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At the media tour, Deputy Mayor Pam McConnell (Ward 28, Toronto Centre-Rosedale) referred to the discoveries not as “surprises,” but as “prizes” which will help tell the story of the city from their respective eras. Up to 18 months of historical assessment work was built into the timeline for the new market structure, leaving plenty of time for further investigation and a mitigation study. It is expected that some of the material found will be displayed in the new building. It shall be seen how the discoveries affect plans for a 250-space underground parking lot.

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City of Toronto coat of arms, installed 1968.

As it awaits the wrecking ball, the 1968 building feels like an archaeological relic. The tour provided one of the last opportunities to survey it, to notice touches easily overlooked on a busy Saturday morning like the old City coat of arms mounted above the stage. The waterlogged floor of the space which housed the snack bar. A floor painting honouring BuskerFest. The banner inviting visitors to check out the temporary farmers market to the south. Time will tell if this incarnation of the north market will be the least mourned.

Additional material from the September 19, 1904 edition of the Toronto Star and the February 1, 1969 edition of the Telegram.

ADDITIONAL MATERIAL

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St. Lawrence Market, north market (1850-1904), Front St. E., north side, between Market & Jarvis Sts.; interior, main corridor, looking north, before alterations of 1898. Toronto Public Library.

The construction of the 1904 incarnation of the north market was anything but a smooth process. Mind you, if you changed the few specific details, the following Star editorial could apply to many projects which go off the rails.

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Toronto Star, September 19, 1904.

A few weeks later, the Globe offered further details on what was going wrong.

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The Globe, October 4, 1904.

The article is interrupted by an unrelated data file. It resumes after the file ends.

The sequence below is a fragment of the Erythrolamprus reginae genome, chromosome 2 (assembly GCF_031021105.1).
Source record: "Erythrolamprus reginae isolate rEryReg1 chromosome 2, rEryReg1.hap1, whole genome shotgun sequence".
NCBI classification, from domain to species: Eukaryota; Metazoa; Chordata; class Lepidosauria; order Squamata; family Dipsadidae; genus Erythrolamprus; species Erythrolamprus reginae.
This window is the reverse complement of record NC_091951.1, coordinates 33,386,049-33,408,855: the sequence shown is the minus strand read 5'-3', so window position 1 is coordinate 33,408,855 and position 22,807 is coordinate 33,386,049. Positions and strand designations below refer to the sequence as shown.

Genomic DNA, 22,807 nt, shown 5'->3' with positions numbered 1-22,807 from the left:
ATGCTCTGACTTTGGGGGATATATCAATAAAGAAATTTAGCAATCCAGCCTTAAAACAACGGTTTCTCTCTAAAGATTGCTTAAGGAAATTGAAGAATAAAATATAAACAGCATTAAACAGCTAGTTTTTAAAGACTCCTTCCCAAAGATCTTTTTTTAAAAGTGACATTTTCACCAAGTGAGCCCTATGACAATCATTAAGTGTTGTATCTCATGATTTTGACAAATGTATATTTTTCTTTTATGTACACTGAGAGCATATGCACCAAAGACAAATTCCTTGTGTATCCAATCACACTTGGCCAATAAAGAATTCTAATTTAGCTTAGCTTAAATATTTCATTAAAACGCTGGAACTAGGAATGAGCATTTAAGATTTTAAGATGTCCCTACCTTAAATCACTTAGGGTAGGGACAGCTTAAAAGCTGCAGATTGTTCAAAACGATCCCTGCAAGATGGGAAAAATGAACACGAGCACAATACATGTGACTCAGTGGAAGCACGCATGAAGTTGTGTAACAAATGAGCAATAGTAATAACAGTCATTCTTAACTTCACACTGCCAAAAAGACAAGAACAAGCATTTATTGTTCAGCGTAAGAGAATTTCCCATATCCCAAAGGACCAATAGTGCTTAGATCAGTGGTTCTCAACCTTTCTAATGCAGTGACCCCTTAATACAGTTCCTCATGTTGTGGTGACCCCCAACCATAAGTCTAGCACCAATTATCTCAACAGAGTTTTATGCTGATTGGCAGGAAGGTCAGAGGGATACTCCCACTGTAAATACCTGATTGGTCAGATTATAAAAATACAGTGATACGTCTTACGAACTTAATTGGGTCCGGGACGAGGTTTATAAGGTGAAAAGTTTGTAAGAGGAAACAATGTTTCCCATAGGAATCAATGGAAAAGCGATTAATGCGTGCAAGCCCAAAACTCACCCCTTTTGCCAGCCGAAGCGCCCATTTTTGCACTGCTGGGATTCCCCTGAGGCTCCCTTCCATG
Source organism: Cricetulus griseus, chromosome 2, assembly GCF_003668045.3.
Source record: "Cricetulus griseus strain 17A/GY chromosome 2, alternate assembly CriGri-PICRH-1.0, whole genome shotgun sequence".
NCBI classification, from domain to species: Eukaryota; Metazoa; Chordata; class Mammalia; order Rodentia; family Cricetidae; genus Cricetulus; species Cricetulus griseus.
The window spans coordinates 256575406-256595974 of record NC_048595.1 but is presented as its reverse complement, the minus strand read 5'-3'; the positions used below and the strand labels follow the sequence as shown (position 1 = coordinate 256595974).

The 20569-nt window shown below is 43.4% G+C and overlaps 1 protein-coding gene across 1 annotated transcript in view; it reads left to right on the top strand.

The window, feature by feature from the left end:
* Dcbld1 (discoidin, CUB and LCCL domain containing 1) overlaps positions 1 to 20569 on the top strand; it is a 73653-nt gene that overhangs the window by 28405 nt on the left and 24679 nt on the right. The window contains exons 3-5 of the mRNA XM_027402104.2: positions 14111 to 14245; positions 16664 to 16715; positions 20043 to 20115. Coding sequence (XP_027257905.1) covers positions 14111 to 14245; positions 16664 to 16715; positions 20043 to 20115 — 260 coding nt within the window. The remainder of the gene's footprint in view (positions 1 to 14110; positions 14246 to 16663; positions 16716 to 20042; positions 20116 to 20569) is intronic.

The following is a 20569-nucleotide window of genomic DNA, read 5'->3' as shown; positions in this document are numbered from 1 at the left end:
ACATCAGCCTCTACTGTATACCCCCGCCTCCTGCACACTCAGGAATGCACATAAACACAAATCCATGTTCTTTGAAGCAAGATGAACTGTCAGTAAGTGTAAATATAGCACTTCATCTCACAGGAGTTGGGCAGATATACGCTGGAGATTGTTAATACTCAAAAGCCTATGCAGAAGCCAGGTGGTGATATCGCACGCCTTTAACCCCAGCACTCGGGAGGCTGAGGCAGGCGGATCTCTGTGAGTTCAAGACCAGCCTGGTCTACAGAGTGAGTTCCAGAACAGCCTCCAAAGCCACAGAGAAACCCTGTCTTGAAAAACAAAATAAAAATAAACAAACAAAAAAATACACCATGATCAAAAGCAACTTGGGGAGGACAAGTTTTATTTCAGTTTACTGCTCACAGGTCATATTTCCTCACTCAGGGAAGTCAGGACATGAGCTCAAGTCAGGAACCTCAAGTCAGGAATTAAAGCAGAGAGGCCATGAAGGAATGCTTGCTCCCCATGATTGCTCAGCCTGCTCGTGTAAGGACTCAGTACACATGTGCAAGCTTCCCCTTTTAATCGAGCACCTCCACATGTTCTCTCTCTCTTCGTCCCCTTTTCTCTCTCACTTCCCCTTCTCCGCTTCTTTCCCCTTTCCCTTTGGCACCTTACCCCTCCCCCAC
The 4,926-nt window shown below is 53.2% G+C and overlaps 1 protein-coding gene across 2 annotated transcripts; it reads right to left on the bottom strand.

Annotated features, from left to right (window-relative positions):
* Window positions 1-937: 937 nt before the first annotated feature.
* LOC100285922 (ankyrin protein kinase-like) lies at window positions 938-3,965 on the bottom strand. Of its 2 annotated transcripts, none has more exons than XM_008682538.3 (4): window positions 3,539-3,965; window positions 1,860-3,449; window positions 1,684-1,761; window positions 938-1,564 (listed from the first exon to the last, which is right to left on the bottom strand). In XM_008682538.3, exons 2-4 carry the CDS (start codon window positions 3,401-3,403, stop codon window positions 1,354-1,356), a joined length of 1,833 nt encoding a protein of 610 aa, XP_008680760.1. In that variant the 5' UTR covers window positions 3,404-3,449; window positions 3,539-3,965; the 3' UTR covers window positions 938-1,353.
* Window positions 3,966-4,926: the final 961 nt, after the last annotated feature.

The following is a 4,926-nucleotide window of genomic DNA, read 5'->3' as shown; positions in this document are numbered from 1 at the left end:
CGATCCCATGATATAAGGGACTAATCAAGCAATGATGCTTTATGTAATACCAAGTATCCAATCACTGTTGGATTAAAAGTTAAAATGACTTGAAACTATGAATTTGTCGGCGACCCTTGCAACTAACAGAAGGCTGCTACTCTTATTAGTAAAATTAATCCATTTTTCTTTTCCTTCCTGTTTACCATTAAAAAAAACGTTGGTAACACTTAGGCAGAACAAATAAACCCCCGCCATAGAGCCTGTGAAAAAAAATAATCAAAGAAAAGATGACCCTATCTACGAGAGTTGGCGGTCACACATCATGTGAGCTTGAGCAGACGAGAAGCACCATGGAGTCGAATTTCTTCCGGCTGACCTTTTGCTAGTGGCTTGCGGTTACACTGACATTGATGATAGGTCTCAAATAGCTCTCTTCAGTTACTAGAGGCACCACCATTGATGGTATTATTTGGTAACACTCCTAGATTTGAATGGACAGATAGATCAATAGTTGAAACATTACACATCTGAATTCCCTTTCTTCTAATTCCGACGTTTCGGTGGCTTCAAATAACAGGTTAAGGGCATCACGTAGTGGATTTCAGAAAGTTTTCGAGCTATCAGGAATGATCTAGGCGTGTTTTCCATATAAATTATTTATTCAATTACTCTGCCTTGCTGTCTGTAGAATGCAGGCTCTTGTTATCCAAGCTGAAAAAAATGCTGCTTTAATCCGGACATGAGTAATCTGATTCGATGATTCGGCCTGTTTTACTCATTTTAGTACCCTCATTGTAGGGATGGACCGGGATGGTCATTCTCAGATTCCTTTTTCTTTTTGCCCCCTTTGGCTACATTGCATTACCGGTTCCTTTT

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Looking north along Jarvis Street. The canopy connecting both sides of the market, installed with the new 1904 north market building, is visible. Photo taken October 26, 1904. City of Toronto Archives, Fonds 200, Series 376, File 4, Item 93.

From the 1904 incarnation, we move on to pictures I took of the now-demolished 1968 version of the north market.

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This plaque was installed to mark the official opening of the north side in February 1969. This was among the last ceremonial markers to mention Toronto’s Board of Control, which met for the last time later than year. Elected by the city at large, it was replaced by an executive committee chosen from incoming councillors. The 1969 incarnation included one former mayor (Lamport), one future interim mayor (Beavis), one unsuccessful candidate in that year’s mayoral race (Campbell), and one who never ran for mayor (Marks).

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The neighbouring plaque honoured the establishment of St. Lawrence Market in 1803.

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The shell of the snack bar looked a little worse for wear. I’ll admit that I never ate there (the temptations of Buster’s, Uno Mustachio, and Yianni’s filled my tummy on Saturday trips), but it’s nice to see that a positive, legit-looking review was left on Yelp.

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Upon closer inspection, wading boots may have been required to explore the snack bar’s remains.

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On the main floor, a painted tribute to Buskerfest remains, reflecting the event’s previous connection to the St. Lawrence neighbourhood.

Whacking Whitney While Keeping Drew Out

Originally published on Torontoist on October 5, 2011 with additional material mixed in.

Besides lawn signs and public meetings, newspaper advertisements have long been a preferred method for Ontario politicians to spread their message to the public. Whether it’s a simple promise to provide “good government” or a full platform requiring a magnifying glass to read, the press has offered a forum for candidates to make their case to voters as long as they paid for the ad. Today’s gallery shows the evolution of Ontario election ads from short notices in partisan papers to spots where the reproduction quality barely hides the lines of a candidate’s toupee (sorry Mel).

1886

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Richmond Hill Liberal, December 23, 1886.

Back in the 19th century, a candidate generally placed ads in publications slanted toward their political party. Such was the case with G.B. Smith, a Liberal endorsed by the Richmond Hill Liberal. It wouldn’t be a great shock to discover that the paper’s December 23, 1886 editorial portrayed him as “man whose every utterance is straight-forward and fair, for a man whose conduct is open and fearless, for a man whose character and abilities should commend themselves to all.” Voters in York East agreed—Smith represented the riding until 1894.

Results December 28, 1886:
Liberal (Oliver Mowat): 57 seats